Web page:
In addition to a substantial first quarter decline, the National Electrical Manufacturers Association (NEMA), Rosslyn, Va., reports that its Lighting Systems Index contracted another 4.3% during the second quarter of 2009. The drop marked the third consecutive quarter in which the index has fallen to a new all-time low reading. On a year-over-year basis, the index was down even more sharply, plunging almost 25%, and has registered more than a collective 30% drop from its cyclical peak in early 2006. For the third consecutive quarter, all major types of lighting equipment that comprise the index posted lower inflation-adjusted shipments versus the second quarter of 2008, with a particularly sizable year-over-year decline in luminaire shipments.
After seeing macroeconomic activity nose-dive in late 2008 and early 2009, economic conditions appear to have stabilized, although at a low level. In fact, it’s probably the 3-year plunge in new home construction came to an end in early 2009, with homebuilding registering moderate gains over the past several months. Although this should improve the declines in residential lighting equipment, the tenuous state of the U.S. consumer’s balance sheet and poor conditions in the labor market suggest spending on lamps, especially energy-efficient lamps with a higher first-cost basis, could remain under some downward pressure.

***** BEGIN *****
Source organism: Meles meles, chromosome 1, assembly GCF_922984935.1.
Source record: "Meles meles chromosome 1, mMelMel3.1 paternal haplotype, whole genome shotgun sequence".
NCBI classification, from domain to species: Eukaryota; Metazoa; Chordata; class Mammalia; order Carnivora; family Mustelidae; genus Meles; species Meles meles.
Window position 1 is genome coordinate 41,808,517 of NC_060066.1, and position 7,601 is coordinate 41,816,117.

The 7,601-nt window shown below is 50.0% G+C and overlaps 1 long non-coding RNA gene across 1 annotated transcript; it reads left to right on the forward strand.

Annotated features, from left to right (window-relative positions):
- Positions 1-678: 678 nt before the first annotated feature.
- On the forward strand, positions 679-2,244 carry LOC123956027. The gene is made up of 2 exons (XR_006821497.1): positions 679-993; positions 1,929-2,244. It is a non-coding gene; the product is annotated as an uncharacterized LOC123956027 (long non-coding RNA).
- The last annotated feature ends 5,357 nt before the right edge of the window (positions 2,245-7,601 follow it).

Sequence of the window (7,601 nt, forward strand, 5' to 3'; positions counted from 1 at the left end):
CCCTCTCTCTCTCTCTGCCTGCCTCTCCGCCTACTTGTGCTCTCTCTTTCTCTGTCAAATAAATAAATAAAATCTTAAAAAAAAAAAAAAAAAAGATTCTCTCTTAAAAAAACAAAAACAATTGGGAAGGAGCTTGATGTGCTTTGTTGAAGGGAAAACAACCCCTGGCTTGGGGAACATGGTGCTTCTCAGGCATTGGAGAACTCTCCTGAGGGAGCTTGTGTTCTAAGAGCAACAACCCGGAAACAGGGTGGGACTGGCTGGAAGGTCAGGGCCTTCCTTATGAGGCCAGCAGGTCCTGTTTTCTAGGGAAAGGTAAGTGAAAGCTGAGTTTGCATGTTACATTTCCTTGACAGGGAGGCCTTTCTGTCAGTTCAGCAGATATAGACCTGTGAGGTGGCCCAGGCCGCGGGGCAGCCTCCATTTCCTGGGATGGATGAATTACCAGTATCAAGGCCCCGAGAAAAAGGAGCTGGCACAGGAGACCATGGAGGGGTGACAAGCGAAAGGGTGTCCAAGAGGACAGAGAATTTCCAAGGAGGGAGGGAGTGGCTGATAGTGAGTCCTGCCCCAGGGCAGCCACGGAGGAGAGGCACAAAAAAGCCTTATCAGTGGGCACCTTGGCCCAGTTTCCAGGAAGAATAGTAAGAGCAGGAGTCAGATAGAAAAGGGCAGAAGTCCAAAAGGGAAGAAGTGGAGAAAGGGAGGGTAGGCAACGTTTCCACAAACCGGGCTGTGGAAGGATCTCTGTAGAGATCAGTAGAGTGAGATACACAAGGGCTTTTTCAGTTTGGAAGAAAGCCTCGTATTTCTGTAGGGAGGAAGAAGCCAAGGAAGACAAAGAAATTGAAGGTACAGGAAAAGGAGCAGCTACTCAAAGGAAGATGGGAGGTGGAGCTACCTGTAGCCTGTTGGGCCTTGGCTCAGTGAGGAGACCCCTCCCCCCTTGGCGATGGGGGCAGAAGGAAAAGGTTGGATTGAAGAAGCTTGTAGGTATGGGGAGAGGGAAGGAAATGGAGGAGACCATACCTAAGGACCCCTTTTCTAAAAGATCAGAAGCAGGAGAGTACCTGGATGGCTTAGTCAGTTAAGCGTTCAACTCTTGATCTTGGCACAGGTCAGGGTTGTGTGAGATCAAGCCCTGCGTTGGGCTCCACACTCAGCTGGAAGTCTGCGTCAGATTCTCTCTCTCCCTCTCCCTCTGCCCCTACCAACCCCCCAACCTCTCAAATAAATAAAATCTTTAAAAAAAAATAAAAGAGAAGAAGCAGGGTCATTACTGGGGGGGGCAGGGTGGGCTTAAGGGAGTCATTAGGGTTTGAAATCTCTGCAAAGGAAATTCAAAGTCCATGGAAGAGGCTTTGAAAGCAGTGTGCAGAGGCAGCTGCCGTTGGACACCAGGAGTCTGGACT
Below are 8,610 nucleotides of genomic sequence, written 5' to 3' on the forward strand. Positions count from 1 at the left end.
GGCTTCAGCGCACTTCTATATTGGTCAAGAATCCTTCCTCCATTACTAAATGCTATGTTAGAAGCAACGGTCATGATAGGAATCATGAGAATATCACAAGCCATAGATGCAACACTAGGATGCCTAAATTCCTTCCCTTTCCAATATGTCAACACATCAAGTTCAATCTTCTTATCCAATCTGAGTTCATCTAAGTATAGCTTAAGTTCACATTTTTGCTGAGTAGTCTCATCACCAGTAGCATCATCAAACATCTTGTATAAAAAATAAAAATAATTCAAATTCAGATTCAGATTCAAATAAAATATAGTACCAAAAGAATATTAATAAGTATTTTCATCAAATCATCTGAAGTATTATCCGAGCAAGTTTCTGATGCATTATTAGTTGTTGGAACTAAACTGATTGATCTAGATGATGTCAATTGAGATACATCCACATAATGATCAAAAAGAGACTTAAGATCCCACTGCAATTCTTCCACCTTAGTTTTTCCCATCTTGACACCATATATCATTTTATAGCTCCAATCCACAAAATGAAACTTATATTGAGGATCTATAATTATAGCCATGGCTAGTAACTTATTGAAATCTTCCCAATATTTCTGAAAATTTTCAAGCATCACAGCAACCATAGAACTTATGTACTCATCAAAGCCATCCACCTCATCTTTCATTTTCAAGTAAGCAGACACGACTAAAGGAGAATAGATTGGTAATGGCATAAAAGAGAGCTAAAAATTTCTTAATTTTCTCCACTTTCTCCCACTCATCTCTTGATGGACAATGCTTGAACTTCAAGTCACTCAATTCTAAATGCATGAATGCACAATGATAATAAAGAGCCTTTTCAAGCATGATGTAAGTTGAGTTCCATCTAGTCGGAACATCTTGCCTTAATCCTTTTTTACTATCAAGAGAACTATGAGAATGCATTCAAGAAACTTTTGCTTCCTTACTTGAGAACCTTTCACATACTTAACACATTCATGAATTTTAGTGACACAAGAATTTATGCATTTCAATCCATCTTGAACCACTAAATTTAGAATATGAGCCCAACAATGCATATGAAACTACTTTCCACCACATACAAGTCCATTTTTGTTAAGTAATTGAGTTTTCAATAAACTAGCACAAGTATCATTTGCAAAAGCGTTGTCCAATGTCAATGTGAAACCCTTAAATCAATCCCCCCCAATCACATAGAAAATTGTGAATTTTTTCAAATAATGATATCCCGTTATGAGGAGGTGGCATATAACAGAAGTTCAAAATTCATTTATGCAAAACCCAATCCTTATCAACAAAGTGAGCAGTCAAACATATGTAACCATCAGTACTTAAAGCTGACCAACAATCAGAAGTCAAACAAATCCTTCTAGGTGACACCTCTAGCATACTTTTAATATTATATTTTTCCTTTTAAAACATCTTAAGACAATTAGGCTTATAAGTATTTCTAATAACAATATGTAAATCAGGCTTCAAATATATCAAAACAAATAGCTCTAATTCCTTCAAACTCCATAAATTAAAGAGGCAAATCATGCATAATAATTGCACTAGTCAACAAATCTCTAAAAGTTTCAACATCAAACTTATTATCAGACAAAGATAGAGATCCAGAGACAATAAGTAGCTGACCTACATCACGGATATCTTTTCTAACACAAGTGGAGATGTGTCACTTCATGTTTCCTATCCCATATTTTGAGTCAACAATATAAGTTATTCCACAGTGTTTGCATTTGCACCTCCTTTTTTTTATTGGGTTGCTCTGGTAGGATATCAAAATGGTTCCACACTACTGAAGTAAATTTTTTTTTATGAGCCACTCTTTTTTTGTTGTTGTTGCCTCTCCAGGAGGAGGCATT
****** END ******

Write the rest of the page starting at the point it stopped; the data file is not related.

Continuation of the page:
By comparison, the backdrop for lighting equipment mainly used in nonresidential market applications is anticipated to meet with several more quarters of weakness as the commercial real estate downturn expands. Office vacancy rates are quickly nearing levels seen during the aftermath of the dot-com bust and 2001 recession as financial and business services companies have laid off a countless number of workers while the manufacturing sector’s downturn has resulted in a new record high in industrial vacancy rates. Furthermore, capacity utilization rates are at a record low as producers have drastically cut back output as businesses have slashed capital spending outlays and liquidated inventories. Replacement demand for lighting as well as retrofitting to energy-efficient systems will be diminished as firms try to find short-term fixes to cut costs and restore profitability. Even as economic activity begins to recover within the next few quarters, the large amount of vacant office, industrial, and retail space available will weigh on new construction activity, and by extension constrict demand for nonresidential-use lighting equipment as late as 2011.